Symptoms of facet joint arthritis often start as a dull ache and stiffness in the back or neck. Depending on where the arthritic joints are located on your spine, the discomfort can intensify and eventually spread to your buttocks, shoulders, or back of the head.
Dr. John S. Michels is a skilled pain management physician who focuses on helping you live your best life with a wide variety of minimally invasive therapies that stop pain from slowing you down.
Well-known throughout the Dallas-Fort Worth area for his commitment to patient education, comfort, and satisfaction, Dr. Michels is happy to answer questions about facet joint arthritis and the treatments he often recommends.
Most people are born with 33 vertebrae. Four fuse together to form the tailbone and five join to form the sacrum. This leaves most adults with 24 individual vertebrae running the length of their backbone, each of which is linked together by a pair of facet joints.
These small hinge-type joints are at the back of the vertebral bodies and help stabilize your spine when you bend or twist. Each facet joint is surrounded by tissue that produces synovial fluid to lubricate the joint. Cartilage covers the surfaces where bone meets bone and provides frictionless, pain-free movement of the joint.
Nerve roots exiting the spinal cord also travel through these joints before branching out to the peripheral nerves that connect with the rest of your body.
Like other joints, the facet joints are susceptible to various forms of arthritis and other trauma that can erode healthy tissue and lead to varying degrees of immobility and pain. Arthritis can affect any of the facet joints but is most common in the lumbar (lower) and cervical (neck) spine. Most common is osteoarthritis, which is often associated with aging but may also be due to overuse.
Osteoarthritis occurs when the protective cartilage covering bone thins and eventually wears away. This leads to stiffening of the joint and increasing pain as bone begins to scrape against bone, which can cause varying degrees of localized discomfort.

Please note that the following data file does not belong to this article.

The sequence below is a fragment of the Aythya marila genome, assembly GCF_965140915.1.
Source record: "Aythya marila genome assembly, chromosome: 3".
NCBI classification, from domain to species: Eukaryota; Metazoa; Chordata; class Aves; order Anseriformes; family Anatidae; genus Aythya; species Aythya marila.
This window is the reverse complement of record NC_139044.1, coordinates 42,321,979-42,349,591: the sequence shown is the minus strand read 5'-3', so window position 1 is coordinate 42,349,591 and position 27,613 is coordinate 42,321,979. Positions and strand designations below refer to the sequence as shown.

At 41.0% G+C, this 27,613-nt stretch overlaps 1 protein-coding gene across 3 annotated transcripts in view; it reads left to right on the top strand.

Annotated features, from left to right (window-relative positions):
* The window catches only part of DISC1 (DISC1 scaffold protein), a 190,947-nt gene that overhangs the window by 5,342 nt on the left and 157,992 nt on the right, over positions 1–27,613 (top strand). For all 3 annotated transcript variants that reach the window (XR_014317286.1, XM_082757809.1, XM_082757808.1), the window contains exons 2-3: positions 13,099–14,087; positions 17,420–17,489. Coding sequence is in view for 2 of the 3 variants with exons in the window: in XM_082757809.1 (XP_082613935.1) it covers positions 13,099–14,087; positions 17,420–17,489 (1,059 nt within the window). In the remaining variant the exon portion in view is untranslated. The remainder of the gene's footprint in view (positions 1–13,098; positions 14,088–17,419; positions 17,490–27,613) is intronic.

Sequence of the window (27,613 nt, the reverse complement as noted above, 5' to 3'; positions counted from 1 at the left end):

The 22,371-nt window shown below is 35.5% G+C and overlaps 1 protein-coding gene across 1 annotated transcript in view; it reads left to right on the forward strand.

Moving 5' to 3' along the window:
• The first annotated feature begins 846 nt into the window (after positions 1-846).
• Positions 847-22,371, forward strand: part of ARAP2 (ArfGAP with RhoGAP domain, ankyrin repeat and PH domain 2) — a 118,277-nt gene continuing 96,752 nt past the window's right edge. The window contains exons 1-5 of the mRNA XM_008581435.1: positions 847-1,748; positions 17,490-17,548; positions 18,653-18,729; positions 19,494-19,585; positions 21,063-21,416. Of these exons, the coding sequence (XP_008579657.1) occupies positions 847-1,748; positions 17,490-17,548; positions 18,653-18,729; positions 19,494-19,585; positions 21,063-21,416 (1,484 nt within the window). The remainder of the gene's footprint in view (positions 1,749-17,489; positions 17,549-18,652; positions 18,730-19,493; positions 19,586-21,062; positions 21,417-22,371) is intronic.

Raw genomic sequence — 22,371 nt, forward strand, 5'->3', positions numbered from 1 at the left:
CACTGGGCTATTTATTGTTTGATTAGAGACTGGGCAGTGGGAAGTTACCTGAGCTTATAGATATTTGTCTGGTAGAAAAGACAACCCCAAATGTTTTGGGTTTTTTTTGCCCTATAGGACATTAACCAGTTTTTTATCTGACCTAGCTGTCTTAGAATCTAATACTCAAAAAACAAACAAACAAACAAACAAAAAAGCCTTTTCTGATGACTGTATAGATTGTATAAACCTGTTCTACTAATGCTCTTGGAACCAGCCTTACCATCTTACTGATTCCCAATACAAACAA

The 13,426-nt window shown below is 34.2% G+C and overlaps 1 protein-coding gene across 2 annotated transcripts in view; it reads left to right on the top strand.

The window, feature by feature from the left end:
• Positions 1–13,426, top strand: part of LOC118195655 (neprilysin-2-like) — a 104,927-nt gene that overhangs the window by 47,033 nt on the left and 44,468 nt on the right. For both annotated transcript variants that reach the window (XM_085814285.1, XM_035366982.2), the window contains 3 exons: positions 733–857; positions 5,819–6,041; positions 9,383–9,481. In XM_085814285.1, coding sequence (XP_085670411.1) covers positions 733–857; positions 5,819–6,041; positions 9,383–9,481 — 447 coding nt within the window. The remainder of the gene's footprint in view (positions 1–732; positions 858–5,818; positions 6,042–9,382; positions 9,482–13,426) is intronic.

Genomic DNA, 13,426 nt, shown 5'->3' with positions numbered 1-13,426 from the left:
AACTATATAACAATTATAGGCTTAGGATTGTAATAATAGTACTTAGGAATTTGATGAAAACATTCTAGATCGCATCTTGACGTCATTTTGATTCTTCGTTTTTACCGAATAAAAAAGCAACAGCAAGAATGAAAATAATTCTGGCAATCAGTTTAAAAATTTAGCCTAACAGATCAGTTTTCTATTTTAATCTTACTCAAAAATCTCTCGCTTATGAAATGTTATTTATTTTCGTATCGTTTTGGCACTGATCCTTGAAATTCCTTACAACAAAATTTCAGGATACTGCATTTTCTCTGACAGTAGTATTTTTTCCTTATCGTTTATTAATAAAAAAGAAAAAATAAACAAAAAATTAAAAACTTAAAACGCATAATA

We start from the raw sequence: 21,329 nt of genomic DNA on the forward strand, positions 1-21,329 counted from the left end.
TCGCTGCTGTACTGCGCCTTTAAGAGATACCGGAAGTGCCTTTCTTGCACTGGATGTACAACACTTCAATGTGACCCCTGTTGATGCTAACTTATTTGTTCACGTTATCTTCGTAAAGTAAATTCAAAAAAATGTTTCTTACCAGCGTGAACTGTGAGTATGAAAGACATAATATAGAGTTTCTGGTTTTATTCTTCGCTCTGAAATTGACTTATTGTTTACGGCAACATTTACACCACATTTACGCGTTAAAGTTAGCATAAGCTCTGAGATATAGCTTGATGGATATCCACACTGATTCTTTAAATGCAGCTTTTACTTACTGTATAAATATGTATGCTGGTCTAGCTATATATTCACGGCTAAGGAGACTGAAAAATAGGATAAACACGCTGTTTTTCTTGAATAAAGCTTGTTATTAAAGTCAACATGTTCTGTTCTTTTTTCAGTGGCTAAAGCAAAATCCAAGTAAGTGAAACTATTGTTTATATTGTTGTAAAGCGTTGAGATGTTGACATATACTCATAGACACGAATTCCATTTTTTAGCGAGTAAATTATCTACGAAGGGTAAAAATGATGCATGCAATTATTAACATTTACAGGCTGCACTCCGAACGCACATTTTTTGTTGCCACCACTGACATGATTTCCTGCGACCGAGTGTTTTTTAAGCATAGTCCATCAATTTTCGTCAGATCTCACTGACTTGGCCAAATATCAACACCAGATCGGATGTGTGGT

Also, nerve roots running through the facet joints often become irritated and painful due to the inflammation and tissue damage caused by arthritis.
Conservative therapies aimed at reducing facet discomfort typically include physical therapy and other treatment measures that help protect and restore joint health. Mild pain may respond well to over-the-counter medications.
For more severe pain, especially when it limits your ability to participate in routine activities and/or rehab, Dr. Michels may also recommend:
During this procedure, Dr. Michels injects an anesthetic (numbing agent) near the medial branch nerves that are closest to the affected joint. These small nerves carry pain signals from the injured facet joint to the brain.
Along with bringing immediate but temporary pain relief of your back discomfort or neck pain, a successful nerve block helps confirm that the targeted facet joint is the source of your discomfort.
Also known as radiofrequency ablation, this procedure offers immediate pain relief, and the effects last much longer than a nerve block.
During radiofrequency rhizotomy, Dr. Michels uses heat produced by radio waves to destroy the nerve fibers that send pain signals to your brain. The energy is supplied by a specialized needle that is guided by advanced X-ray imaging to ensure proper placement over the affected nerve.
Your nerves do eventually regrow, but that can take many months to years.
For more information about facet joint arthritis and the treatments available, schedule an evaluation with Dr. Michels today.